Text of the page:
The key advantage of market research is that it could mean the difference between life and death for a business. Studies have repeatedly found that new ventures fail because founders neglect to look at the market before starting the business. Failing to look at the market can lead to problems like:
- Entering an intensely competitive market that does not allow new entrants to generate profitable sales volumes
- Copying a product or service from elsewhere without confirming that it has a market locally
- Failing to build in functionality for the product or service to meet user needs and expectations
All of the above can quickly lead the business to the failed businesses club. What exactly is market research? And what specific advantages does it generate?
In this post, we answer these questions.
What is Market Research?
Market research is a formal exercise to look at a target market and gather data that is important for specific business decisions.
The goal of market research could be:
- Learning about the market like size of the market, competitors and their offers, customer expectations and dissatisfactions, how the product is used, etc.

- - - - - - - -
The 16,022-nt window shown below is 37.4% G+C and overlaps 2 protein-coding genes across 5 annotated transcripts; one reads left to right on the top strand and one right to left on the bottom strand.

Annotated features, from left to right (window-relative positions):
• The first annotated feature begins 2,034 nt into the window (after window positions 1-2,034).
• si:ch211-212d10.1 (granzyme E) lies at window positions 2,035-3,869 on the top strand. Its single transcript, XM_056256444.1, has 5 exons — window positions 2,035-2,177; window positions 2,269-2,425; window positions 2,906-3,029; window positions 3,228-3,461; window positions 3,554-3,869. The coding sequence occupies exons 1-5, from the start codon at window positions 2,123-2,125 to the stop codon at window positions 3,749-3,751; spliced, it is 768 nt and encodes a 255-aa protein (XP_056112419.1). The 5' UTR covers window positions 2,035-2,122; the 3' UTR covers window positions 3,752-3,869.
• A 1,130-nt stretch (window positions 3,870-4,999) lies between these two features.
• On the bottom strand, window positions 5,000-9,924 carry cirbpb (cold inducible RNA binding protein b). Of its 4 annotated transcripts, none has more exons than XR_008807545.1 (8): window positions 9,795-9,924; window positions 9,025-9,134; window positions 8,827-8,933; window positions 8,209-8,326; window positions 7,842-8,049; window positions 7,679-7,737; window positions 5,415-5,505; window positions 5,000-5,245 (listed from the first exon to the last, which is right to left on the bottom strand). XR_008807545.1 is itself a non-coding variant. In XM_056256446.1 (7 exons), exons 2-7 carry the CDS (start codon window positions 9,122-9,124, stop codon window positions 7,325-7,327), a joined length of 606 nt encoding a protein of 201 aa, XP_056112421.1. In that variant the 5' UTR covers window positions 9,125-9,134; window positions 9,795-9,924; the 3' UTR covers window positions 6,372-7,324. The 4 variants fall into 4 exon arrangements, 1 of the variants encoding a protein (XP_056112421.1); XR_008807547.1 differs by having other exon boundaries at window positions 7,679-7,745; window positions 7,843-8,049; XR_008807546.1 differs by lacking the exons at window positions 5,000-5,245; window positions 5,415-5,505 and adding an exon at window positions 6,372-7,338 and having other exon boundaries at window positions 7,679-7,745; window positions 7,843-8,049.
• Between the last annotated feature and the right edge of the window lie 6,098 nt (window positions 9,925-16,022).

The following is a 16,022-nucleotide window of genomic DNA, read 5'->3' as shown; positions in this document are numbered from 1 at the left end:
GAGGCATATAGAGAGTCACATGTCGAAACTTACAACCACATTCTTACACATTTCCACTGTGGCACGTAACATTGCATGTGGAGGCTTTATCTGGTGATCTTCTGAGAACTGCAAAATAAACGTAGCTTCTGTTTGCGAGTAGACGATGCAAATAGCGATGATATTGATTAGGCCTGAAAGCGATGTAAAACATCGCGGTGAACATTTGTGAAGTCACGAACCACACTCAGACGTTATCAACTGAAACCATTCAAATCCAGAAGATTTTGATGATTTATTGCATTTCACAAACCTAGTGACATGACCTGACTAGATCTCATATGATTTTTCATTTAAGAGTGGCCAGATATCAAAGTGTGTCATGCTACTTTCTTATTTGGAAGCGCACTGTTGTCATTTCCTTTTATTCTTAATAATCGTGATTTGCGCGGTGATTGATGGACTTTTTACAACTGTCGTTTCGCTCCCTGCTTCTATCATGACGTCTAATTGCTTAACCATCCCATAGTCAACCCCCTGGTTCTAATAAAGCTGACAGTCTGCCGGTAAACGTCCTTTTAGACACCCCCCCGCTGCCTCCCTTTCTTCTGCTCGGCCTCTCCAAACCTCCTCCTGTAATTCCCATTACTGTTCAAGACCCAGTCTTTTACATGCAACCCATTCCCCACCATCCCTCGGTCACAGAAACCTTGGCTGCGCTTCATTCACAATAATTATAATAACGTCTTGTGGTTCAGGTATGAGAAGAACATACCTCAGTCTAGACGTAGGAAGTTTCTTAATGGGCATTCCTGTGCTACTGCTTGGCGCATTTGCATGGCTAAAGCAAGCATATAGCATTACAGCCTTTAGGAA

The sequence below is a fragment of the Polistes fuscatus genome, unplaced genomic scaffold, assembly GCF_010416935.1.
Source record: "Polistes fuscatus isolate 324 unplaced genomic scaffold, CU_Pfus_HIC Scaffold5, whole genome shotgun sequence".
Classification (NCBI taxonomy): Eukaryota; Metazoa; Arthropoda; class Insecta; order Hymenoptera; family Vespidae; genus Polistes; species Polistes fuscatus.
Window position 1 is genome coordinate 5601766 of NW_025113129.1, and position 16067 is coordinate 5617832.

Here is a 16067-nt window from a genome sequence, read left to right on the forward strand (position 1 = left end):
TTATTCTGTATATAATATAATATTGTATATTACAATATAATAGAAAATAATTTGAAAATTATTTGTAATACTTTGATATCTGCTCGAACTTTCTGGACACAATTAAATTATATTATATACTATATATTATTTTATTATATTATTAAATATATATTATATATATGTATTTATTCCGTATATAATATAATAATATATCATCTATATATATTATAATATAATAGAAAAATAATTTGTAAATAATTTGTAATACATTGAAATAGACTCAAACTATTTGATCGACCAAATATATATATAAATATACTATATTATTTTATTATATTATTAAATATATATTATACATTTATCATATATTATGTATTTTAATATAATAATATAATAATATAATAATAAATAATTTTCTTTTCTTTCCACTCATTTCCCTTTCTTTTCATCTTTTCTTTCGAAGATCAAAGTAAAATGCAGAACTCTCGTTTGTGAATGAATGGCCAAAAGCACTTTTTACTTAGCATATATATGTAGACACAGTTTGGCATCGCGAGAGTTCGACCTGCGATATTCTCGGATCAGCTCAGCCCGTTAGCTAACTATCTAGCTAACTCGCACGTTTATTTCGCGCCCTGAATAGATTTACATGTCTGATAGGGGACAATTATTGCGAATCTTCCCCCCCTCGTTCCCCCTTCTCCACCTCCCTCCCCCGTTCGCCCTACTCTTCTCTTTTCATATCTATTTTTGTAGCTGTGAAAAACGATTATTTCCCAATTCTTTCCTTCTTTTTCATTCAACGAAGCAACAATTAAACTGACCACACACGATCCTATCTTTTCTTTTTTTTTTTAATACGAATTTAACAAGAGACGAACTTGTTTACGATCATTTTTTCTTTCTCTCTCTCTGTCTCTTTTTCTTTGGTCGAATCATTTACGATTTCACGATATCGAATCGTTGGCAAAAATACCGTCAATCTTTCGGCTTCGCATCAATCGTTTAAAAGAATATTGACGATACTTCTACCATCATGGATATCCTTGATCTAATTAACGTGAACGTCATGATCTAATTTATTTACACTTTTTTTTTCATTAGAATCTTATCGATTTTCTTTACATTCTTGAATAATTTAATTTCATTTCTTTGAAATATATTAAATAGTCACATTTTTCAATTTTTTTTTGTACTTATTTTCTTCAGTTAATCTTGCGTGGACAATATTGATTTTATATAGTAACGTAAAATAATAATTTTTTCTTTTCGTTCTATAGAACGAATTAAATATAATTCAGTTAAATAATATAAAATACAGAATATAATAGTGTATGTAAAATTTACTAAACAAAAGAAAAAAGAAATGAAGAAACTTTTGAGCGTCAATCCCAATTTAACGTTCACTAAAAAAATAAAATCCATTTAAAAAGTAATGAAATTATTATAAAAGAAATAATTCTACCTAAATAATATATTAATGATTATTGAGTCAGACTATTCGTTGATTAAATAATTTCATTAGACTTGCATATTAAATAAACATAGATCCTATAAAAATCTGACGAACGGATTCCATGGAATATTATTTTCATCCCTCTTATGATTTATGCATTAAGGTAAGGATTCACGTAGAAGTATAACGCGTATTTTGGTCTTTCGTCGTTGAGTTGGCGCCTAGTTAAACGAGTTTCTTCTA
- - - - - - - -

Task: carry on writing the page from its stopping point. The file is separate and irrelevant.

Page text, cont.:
- Testing your business idea like testing different ad copy versions, different packaging, different prices and so on.
- Using a focus group to test responses to your proposed product and its features and to identify the marketing messages that are likely to work.
- Monitoring your performance in the market such as brand awareness, customer satisfaction and usage of the product.
In the next section, we look more specifically at the goals of market research in the context of a new business.
Market Research for new Businesses
The starting point of market research is a focus on customers. You are trying to find out:
- What value does my product or service deliver to its users?
- How many customers are looking for this value in my target market?
- Considering the average purchase per customer, what will be the size of the market for my product or service?
- What do users of the product or service expect in terms of functionality and features?
- Who are my competitors in the target market?
- How satisfied are customers with the offers of these competitors?
- Are there any customer dissatisfactions or frustrations that we can meet and gain a competitive advantage?
- How can I reach the customers in the target market?
- What kind of marketing message is likely to click with the customers?